On October 19, 2020, a magistrate judge in the Eastern District of Texas issued a lengthy decision allowing a whistleblower to proceed to trial with his Sarbanes-Oxley Act (“SOX”) retaliation claim against both his employer and the publicly-traded parent company of his employer. Lozada-Leoni v. MoneyGram Int’l, Inc., No. 4:20-CV-68-RWS-CMC, 2020 WL 7000874 (E.D. Tex. Oct. 19, 2020). The court’s opinion recommended denial of a summary judgment motion brought by the publicly-traded parent company, MoneyGram International, Inc. (“MGI”), in which MGI argued Plaintiff was not its employee, but rather the employee of its subsidiary, MoneyGram Payments Systems, Inc. (“MPSI”).
Prior to Plaintiff’s employment, MGI had entered into a stipulated order with the Federal Trade Commission (“FTC”), requiring it to establish a comprehensive anti-fraud program, and MGI also entered into a deferred prosecution agreement (“DPA”) with the U.S. Department of Justice (“DOJ”). After Plaintiff was terminated, in 2018, DOJ levied a substantial fine against MGI and entered into an amended DPA, and the FTC secured compensatory and injunctive relief against MGI in a settlement agreement for its alleged violations of the earlier stipulated order.
The plaintiff worked for MPSI in the interim (beginning October 2016 as an MPSI compliance department employee). He was terminated in April 2017, after allegedly complaining to management about the same conduct that formed the bases for the amended DOJ DPA with MGI and for MGI’s settlement with the FTC for violations of the earlier FTC order. Pursuant to Section 806 of SOX, the whistleblower provision, 18 U.S.C. § 1514A, Plaintiff filed an administrative complaint with OSHA in September 2017, and, after a sufficient period of time, filed a whistleblower retaliation claim in the U.S. District Court for the Eastern District of Texas, alleging MGI and MPSI violated § 1514A by taking adverse employment actions against him, including termination because of his protected conduct.
MGI moved for summary judgment on the ground that Plaintiff only had been employed by MPSI, MGI’s subsidiary, and not by MGI itself. The court denied summary judgment in broad terms after “providing an exceedingly lengthy recitation of the law regarding § 1514A from both before and after Dodd-Frank.” 2020 WL 7000874, at *49. After analyzing decades of administrative decisions and court rulings, the magistrate judge held there were material factual questions as to whether MGI was liable under two different theories, one direct and one derivative.
First, there was a genuine issue of material fact as to whether Plaintiff was an “employee” of MGI for purposes of § 1514A. Although that provision does not define “employee,” the court reasoned the term is illuminated by the Department of Labor regulations’ more recent definitions of “employee” and “covered person,” and would include the employees of every constituent of a publicly traded company, including its wholly-owned subsidiaries. Second, there was a genuine issue of material fact as to whether MGI was liable to Plaintiff derivatively because Plaintiff’s employer, MPSI, was MGI’s agent. On this second theory, the court emphasized that the burden of proof of agency in the SOX whistleblower context is less demanding than in the labor law context; insofar as SOX is fundamentally an antifraud law, the agency question primarily can be resolved by considering whether MPSI was MGI’s agent for purposes of producing financial information consolidated into MGI’s financial reports.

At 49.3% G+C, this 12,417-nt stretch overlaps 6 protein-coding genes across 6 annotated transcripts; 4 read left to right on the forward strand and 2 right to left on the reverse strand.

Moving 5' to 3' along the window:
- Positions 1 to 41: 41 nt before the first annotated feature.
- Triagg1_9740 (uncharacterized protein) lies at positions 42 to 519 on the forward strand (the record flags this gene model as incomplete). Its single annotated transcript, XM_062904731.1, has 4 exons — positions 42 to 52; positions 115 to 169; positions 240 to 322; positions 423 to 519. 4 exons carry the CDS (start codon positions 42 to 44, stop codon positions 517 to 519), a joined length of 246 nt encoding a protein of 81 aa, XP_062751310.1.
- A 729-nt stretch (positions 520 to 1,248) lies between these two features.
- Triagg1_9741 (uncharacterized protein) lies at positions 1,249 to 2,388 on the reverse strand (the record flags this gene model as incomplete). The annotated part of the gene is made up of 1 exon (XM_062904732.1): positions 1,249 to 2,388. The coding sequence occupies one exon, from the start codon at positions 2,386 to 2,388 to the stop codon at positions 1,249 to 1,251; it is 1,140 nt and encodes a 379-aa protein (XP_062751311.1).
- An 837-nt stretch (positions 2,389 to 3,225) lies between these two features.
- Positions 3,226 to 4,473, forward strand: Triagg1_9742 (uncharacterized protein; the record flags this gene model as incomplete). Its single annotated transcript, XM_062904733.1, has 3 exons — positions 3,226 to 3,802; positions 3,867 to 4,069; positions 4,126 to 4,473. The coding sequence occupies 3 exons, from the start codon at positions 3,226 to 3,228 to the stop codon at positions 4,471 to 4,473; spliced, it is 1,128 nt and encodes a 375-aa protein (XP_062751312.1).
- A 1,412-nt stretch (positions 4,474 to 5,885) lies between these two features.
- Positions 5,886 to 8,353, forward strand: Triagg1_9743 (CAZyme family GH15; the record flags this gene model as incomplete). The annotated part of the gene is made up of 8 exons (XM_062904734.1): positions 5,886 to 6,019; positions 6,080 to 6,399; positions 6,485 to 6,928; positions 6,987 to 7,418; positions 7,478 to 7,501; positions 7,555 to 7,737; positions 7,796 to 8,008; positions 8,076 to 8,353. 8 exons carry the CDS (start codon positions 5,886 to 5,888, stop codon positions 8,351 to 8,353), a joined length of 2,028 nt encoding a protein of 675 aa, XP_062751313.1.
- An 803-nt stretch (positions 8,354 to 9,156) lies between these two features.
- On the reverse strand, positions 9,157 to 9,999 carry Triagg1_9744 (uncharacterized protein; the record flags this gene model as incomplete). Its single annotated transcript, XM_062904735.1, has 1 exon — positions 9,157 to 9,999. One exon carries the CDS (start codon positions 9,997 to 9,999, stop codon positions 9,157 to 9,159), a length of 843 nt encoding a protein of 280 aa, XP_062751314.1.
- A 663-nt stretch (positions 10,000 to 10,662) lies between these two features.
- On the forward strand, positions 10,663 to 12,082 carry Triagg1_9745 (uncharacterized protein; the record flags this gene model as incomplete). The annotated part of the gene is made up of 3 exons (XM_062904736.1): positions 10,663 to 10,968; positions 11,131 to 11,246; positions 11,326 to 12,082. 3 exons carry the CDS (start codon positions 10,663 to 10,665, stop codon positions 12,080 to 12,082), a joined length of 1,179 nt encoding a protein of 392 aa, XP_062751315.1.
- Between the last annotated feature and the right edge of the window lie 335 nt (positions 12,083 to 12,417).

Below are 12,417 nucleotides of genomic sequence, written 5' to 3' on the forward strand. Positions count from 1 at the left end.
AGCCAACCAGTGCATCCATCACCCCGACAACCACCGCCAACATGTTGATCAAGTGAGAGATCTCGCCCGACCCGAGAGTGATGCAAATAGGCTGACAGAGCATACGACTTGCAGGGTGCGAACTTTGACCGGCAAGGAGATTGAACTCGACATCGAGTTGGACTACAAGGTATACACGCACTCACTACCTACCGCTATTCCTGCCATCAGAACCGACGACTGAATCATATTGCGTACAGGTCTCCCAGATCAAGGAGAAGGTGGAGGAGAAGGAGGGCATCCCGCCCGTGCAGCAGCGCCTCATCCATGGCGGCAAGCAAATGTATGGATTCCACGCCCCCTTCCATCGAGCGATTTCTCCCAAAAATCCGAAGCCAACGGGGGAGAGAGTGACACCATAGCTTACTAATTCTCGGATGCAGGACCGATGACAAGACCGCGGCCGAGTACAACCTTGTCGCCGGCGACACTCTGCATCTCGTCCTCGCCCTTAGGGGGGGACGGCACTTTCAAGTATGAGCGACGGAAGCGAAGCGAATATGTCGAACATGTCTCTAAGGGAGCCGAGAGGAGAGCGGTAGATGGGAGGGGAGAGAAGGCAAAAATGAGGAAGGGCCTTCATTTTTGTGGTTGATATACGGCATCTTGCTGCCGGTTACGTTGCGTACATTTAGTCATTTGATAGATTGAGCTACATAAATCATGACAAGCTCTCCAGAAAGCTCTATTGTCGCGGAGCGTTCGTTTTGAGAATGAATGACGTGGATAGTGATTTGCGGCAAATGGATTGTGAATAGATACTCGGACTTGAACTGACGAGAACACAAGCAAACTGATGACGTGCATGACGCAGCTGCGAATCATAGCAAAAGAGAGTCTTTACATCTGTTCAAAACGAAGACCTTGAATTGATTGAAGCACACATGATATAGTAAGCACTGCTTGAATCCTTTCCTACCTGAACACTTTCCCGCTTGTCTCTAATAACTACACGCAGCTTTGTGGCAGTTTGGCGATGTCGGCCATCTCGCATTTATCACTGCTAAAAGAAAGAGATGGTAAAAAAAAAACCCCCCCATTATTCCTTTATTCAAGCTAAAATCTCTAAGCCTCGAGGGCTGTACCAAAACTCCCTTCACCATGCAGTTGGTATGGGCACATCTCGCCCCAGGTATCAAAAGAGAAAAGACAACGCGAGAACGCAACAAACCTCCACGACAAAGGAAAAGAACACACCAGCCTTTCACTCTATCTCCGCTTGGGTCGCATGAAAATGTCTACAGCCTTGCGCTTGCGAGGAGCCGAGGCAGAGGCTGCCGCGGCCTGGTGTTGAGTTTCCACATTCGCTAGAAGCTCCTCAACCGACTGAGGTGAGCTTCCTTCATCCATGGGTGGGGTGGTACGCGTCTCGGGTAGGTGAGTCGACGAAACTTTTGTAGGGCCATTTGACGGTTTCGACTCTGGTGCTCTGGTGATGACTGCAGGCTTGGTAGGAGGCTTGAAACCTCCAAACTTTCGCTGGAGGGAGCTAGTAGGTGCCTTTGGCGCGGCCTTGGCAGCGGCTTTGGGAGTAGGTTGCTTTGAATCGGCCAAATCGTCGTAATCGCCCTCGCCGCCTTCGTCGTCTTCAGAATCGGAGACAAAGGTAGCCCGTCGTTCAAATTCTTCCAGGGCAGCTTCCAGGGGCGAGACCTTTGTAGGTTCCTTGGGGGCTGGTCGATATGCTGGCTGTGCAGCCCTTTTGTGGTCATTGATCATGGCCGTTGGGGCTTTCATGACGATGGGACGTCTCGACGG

The court then also denied a combined summary judgment motion of both MGI and MPSI, which had argued that Plaintiff failed to exhaust his administrative remedies by failing to include specific allegations in his pre-suit OSHA complaint relating to the alleged violations. The court emphasized the absence of formal pleading requirements and said a primary objective of Section 806’s exhaustion requirement is to put parties on notice of the allegations against them. It held that, although the allegations in Plaintiff’s OSHA complaint were “sparse,” he did identify the categories of conduct by the defendants that he believed to be illegal. Consequently, the defendants had been put on notice, and the pre-suit exhaustion requirement had been satisfied.
This decision serves as a valuable primer on SOX whistleblower protection jurisprudence. It also underscores the broad scope of persons potentially covered by the SOX’s whistleblower protection statute as well as the generous pleading standards available to potential whistleblowers who seek to invoke those protections.
2 Sept. 30, 2020 Press Release (“This year the SEC has made a record 39 individual awards of approximately $175 million, more than in any prior fiscal year.”).